This is why it is almost laughable that the middle seven verses of our reading from Genesis have been cut out by the editors of our lectionary. Those are the seven verses where God tells Abram that in order for him to partner in this new covenant that God is making with him, Abram has to go and circumcise “the flesh of his foreskin,” and the flesh of the foreskin of every male within his house. Those words get repeated several times for emphasis.

I guess the lectionary editors did not want you to think about that part of the male anatomy in church. Is the deletion of the verses from prudery or a little bit of anti-Semitism? Whatever, the deletion of those verses from our lesson just sharpens the point, that God made covenant with Abraham by means of a sign cut into that part of his body that has always been a focal point of shame. How troubling of God. And I would say that the deletion of those verses is an implied rebuke against the troubling side of God.

So too in the gospel, Simon Peter rebuked Jesus when he spoke of his approaching death. Up to this point in the story, according to St. Mark, the campaign has been a wonderful success, although with gathering opposition. Now for the first time Jesus predicts that the opposition will get him and kill him. If that happens the public will regard him not as the Messiah but a loser.

Yet Simon Peter believes he truly is the Son of God, and that it’s his to win, and for him to throw it all away would be a crying shame. And the disciples were so ashamed of his crucifixion they didn’t want to see it. The women were there at the cross, but only one of the men. The others fled and kept undercover.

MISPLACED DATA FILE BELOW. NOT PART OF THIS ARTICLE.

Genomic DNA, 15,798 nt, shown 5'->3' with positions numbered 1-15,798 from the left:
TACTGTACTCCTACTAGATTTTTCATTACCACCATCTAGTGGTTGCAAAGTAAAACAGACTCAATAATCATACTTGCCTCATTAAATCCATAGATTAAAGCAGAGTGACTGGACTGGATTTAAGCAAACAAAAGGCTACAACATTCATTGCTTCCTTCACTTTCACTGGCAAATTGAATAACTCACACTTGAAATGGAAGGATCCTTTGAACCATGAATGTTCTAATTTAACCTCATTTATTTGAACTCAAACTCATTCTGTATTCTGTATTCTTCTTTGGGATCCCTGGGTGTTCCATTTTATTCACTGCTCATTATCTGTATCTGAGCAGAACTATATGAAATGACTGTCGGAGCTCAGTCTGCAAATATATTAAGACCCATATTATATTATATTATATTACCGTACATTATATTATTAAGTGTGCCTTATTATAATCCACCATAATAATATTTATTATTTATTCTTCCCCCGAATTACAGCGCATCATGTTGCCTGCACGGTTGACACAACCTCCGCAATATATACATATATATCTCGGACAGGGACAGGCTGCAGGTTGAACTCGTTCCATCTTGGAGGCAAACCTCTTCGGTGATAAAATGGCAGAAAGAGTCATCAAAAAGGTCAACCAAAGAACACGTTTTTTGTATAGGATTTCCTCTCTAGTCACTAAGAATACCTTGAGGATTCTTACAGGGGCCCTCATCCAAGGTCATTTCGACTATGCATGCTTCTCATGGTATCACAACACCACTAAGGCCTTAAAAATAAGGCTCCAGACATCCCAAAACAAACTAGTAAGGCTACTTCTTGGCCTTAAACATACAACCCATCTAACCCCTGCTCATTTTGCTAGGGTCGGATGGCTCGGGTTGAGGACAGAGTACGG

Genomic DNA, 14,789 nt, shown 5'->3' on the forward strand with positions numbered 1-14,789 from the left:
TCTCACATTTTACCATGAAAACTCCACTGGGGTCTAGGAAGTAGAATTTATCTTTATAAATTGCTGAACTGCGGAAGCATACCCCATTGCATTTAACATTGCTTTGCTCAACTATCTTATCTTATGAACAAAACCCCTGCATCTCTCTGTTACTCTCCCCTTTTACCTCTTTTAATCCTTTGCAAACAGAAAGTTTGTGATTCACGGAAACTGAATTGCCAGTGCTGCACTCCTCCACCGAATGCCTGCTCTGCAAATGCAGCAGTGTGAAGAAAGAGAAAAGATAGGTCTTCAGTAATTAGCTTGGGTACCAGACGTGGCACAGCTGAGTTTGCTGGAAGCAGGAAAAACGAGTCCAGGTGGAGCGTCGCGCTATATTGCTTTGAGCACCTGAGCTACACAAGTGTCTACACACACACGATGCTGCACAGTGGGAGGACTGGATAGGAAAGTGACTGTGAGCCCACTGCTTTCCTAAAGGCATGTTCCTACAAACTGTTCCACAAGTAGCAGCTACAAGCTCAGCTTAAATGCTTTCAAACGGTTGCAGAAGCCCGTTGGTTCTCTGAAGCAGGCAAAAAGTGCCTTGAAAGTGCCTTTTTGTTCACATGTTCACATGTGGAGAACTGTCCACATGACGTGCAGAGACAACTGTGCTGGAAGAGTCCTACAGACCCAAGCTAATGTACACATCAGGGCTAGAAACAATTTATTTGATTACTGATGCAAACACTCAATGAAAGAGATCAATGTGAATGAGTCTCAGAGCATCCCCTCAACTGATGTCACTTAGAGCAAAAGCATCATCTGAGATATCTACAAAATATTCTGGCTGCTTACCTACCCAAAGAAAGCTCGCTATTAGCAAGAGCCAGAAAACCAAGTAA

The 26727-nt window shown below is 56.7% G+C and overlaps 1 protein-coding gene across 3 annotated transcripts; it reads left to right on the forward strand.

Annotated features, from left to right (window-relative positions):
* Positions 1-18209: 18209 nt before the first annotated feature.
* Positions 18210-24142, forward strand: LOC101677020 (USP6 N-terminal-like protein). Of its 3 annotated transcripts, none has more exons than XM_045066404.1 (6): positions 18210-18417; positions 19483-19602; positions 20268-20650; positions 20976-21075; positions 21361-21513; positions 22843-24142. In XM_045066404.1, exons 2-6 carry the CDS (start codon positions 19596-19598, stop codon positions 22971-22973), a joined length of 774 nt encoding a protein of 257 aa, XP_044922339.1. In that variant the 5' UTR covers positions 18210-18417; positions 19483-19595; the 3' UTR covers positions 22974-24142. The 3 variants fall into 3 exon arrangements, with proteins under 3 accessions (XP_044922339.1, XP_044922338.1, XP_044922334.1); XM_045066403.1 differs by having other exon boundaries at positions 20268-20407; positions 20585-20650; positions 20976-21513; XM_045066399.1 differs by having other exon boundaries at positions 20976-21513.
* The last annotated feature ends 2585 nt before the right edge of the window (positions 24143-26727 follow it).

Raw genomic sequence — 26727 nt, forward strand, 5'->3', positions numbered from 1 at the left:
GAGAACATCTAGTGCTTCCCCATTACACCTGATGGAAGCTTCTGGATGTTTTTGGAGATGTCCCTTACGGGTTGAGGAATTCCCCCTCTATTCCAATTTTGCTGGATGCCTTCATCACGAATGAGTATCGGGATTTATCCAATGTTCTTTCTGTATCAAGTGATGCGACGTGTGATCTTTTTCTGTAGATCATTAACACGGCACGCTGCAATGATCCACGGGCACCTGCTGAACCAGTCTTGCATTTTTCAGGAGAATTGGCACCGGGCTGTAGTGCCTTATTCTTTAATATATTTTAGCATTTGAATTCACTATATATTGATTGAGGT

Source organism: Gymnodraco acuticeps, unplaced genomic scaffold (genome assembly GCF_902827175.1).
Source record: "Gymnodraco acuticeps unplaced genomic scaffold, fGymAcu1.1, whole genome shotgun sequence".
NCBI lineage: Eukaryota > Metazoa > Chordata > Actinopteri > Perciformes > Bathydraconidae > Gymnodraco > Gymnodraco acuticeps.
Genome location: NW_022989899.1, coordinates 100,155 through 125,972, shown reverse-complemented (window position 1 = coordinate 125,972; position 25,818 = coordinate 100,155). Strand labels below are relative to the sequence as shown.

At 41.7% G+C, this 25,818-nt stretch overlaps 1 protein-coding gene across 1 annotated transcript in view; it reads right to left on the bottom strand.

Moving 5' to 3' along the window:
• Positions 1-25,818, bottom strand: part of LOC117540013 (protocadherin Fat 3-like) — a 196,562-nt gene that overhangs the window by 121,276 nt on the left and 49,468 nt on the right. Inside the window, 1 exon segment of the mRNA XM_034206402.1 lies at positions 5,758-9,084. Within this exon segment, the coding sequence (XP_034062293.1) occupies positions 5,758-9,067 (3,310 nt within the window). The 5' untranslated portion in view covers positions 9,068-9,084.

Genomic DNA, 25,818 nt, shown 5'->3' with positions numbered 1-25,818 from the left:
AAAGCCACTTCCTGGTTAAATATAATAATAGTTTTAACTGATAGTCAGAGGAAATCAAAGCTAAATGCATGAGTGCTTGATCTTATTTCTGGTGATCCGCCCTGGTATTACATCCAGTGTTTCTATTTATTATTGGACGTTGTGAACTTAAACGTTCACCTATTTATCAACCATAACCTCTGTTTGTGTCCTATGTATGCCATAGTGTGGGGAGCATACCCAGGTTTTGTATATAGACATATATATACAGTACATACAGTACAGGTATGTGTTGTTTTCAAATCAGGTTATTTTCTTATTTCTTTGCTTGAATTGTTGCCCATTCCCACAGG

Now when Jesus first predicts it, he does not say he will be crucified, but that he will be killed at the hands of the Judean authorities. And since the Judean authorities were not permitted to crucify by either the Torah or Roman law, the disciples will have been thinking of a death by stoning. It’s only after Peter’s rebuke and Jesus rebuking him back that Jesus gathers the crowd and for the first time mentions a cross. To follow him you must take up your cross. You lose your life to save it.

You losers. If you’re carrying a cross that means you are a loser. The crowd along the roadside is mocking you and shaming you. Can you face that as a follower of Jesus? Notice that Jesus never says you have to die upon your cross. He did that once for all. That particular suffering he does not ask of you. But he does hold out to you the suffering of shaming by the likes of people who have no shame, or your shaming by ordinary people who are more afraid than free, or your shaming by people who are simply ignorant, or your shaming by people who are themselves ashamed.

It was the shame of Peter that made Peter want to shame Jesus. Jesus had to suffer Peter, and to endure his own disciples was part of Jesus’ suffering. The suffering of God on our behalf is what we celebrate in Lent. Of course we think about our own penitence, and our Lenten deprivations are self-imposed sufferings to keep us mindful of our shortcomings. But the deeper mystery of Lent is the suffering of God, and the mental pilgrimage of Lent directs us towards Good Friday.

Not that Good Friday was so awful. The physical suffering of Jesus was real but it was hardly as awful as the suffering of many other Jews in history, or of the countless unremembered victims of torture and abuse and slavery and oppression, or of the ordinary sicknesses some people get. The deeper suffering of God is the shame of God on how the world which God created has turned out, the shame of God for putting this world under the stewardship of our stupid species, the shame of God for the politics of Christians, and the shame of God for the relentless scandal of the Christian church.